“Valentine’s Gone Bad” Team W.O.D. and Endurance Thursday 2/14/19 – 30 minute cap


“Valentine’s Gone Bad” Team W.O.D. and Endurance Thursday 2/14/19 – 30 minute cap

*The daily W.O.D. and Endurance will both be the same workout for today!


  • Workout is completed for time with a cap of 30 minutes
  • One athlete workout at a time, breaking up reps how teams see fit
  • Preferably 3 person teams for the correct stimulus, but if two person team complete the rep scheme – 80,80,8; 60,60,6, 40,40,4, 20,20,2; one person team can either shadow another person on another team OR complete this rep scheme with 40 seconds of work, 20 seconds of rest every minute to imitate a teammate with – 40,40,4; 30,30,3; 20,20,2; 10,10,1


  • First Bar: 30+ Reps Unbroken When Fresh
  • Second Bar: 20+ Reps Unbroken When Fresh
  • Third Bar: 15+ Reps Unbroken When Fresh
  • Fourth Bar: 10+ Reps Unbroken When Fresh


  • No need to stand to full extension
  • Can use stacked plates or even bar hops or PVC jumps if needed based on ability level


  • 15ft. Rope Climb (to the white tape)
  • Don’t have to split reps up equally
  • If one teammate is less confident with rope climbs, we can keep the overall number and have one take on more workload
  • Other option would be to complete one of the substitutions listed


  • Ok to have multiple barbells on the floor if teammates plan on using different weights
  • For scoring, add 1 second to 30:00 for every rep not completed
  • With a 30 minute workout, time is of the essence

We spoke earlier in the week about some of the benefits of benchmark workouts. As with every workout we do, they are observable, measurable, and repeatable. This helps us track progress over time. You may notice that weekly workouts tend to alternate between individual workouts and partner workouts occasionally. Partner workouts are packed with fun and intensity, but one of the reasons we don’t do them every week is because they are not easily repeatable, as there is no guarantee that you will have the same partner the next time we do the workout.

Team Conditioning WOD – 30 minute cap

Teams of 3, splitting reps however desired…

For Time…
120 Power Snatches 75/55
120 Box Overs 24/20
12 Rope Climbs
90 Power Snatches 95/65
90 Box Overs 24/20
9 Rope Climbs
60 Power Snatches 115/85
60 Box Overs 24/20
6 Rope Climbs
30 Power Snatches 135/95
30 Box Jump Overs 24/20
3 Rope Climbs

Hands & Feet
On the rope climbs today, let’s try and minimize the number of pulls it takes to reach the top. We do this by getting as tall as we can and then getting as small as we can. Rather than inching our way up the rope by keeping the arms bent and bringing the knees to parallel, we can reach to full extension with the arms and bring the knees up to the elbows to clamp the feet. For athletes, this isn’t necessarily about getting way outside of what we are doing right now, rather improving it slightly. Reach a little higher and bring the knees a little higher. Build that confidence early and look to make progress as the workout moves along.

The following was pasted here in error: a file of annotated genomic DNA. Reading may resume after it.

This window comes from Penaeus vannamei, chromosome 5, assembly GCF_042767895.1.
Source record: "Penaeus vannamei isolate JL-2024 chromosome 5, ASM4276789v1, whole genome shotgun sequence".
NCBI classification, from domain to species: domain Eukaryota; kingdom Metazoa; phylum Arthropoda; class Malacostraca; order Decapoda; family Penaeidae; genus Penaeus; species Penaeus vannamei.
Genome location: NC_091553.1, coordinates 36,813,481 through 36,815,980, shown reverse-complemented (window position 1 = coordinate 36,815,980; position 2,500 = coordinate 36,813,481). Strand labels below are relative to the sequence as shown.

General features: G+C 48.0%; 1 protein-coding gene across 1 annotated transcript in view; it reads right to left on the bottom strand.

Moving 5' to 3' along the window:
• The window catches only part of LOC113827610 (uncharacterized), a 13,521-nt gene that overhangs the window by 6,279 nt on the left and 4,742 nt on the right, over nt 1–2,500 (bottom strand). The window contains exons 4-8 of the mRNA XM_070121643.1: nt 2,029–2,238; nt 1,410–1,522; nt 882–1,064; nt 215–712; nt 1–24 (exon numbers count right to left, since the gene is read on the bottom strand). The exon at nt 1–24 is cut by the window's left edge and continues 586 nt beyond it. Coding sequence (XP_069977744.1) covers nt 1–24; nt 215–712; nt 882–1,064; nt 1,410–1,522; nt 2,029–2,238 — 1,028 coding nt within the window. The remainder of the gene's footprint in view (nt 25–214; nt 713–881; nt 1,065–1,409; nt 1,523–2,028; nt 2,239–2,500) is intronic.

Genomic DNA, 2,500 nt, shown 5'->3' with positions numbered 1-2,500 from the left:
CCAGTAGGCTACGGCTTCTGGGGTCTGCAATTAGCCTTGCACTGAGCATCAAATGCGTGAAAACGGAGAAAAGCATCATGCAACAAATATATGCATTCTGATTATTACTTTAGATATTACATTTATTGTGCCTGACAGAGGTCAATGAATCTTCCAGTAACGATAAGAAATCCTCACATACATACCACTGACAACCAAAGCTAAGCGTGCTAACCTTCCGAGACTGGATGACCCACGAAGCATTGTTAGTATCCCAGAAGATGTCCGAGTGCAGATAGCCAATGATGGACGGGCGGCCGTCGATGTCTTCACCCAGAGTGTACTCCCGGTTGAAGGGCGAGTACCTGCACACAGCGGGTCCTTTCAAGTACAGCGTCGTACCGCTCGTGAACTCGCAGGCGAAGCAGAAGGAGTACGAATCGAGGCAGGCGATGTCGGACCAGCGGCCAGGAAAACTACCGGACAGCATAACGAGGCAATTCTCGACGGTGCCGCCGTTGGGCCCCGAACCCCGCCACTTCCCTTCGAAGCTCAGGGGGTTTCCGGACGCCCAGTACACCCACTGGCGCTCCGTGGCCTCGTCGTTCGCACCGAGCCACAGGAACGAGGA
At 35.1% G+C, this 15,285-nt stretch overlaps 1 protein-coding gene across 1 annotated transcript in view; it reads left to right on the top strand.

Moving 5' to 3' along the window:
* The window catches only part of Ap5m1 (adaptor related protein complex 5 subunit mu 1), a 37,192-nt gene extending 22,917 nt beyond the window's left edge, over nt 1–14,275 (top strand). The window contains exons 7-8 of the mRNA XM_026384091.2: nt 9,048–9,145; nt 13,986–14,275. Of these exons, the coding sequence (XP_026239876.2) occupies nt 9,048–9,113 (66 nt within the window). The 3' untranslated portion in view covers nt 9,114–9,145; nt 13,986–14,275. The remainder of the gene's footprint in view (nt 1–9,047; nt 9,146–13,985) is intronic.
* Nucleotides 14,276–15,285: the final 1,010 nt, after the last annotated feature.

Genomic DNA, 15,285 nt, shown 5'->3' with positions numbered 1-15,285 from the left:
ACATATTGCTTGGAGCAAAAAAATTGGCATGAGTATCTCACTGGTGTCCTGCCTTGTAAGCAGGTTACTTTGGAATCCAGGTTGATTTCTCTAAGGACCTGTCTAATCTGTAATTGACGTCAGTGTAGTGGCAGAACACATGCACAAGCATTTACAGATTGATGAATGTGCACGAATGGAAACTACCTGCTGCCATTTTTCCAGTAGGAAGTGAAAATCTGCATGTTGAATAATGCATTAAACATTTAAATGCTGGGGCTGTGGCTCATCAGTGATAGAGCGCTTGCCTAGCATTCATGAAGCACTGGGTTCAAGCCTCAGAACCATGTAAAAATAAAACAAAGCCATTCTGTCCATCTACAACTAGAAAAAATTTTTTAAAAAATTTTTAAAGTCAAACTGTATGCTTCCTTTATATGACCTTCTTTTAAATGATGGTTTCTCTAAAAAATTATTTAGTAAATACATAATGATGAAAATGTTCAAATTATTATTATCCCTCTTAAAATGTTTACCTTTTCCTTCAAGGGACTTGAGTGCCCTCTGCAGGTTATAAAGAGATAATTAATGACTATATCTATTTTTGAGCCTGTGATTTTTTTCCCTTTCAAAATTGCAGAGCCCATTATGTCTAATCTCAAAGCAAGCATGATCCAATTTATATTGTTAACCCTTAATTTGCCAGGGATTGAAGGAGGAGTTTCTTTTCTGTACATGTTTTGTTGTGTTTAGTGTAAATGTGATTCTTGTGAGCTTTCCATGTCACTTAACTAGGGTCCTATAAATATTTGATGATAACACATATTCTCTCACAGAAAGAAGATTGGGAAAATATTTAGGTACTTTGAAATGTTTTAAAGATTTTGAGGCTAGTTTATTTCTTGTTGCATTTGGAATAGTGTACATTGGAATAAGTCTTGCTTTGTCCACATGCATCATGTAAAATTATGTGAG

Jumping up to the rope has two benefits today. First, it reduces the total distance we have to cover. If we can jump higher or reach the hands higher off the ground, a 15 foot rope climb may quickly become a 10 or 9 foot rope climb. Second, jumping high here primes our body for the movement pattern we’ll see on the following two movements. Opening the hip all the way gets us higher on the rope and makes box jump overs and snatches easier. This is something we’ll get to once we prep those movements, but here we can focus on a high and powerful jump.

Movement Substitutions
Reduce Reps
Rope Pulls (2:1 Ratio)
1/2 Rope Climbs (2:1 Ratio)
Pull-ups (5:1 Ratio)
Ring Rows (5:1 Ratio)

Hips vs. Knees
While we don’t have to stand up all the way on top of the box during the box over, we should open our hips all the way when completing the actual jump up. Opening the hips actually makes us taller. It elevates our head above our normal standing position. Bringing the knees up does not get our body further off the ground, just our feet further off the ground. Imagine if we were jumping up to the rope or box and we just brought the knees up. This would give us no advantage at all in terms of height, as our head would still be in the same spot. If we open the hip all the way, our head gets higher. While bringing the knees up is part of it, we want to make sure that the hips lead the way.

Hips vs. Knees
The timing of the hips and knees is also important on the snatch. Think about getting your head as high as possible during the jump. It is sometimes common to see athletes bring the knees up and slam the feet down on the floor without actually opening up the hip. The sound of the feet on the floor can give the illusion of a good snatch, but we never actually opened the hips at all. If the head gets tall and the body completely straightens out, it is likely we opened our hips with some good power. Let’s take this into all three movements today.


  • With the high skill movements, moving well is the priority
  • Switch out before form or intensity is sacrificed


  • Potential Break-up Strategies
    • First Bar: 10-15 Reps
    • Second Bar: 7-10 Reps
    • Third Bar: 3-5 Reps
    • Fourth Bar: 1-3 Reps


  • Switch every 5-10 reps or single file line singles
  • Higher end you’re moving more slowly, but with less transitions and more rest
  • Lower end you’re moving quickly, but with more transitions and less rest


  • Singles will likely be the best option here, unless there is a big disparity in rope climb capacity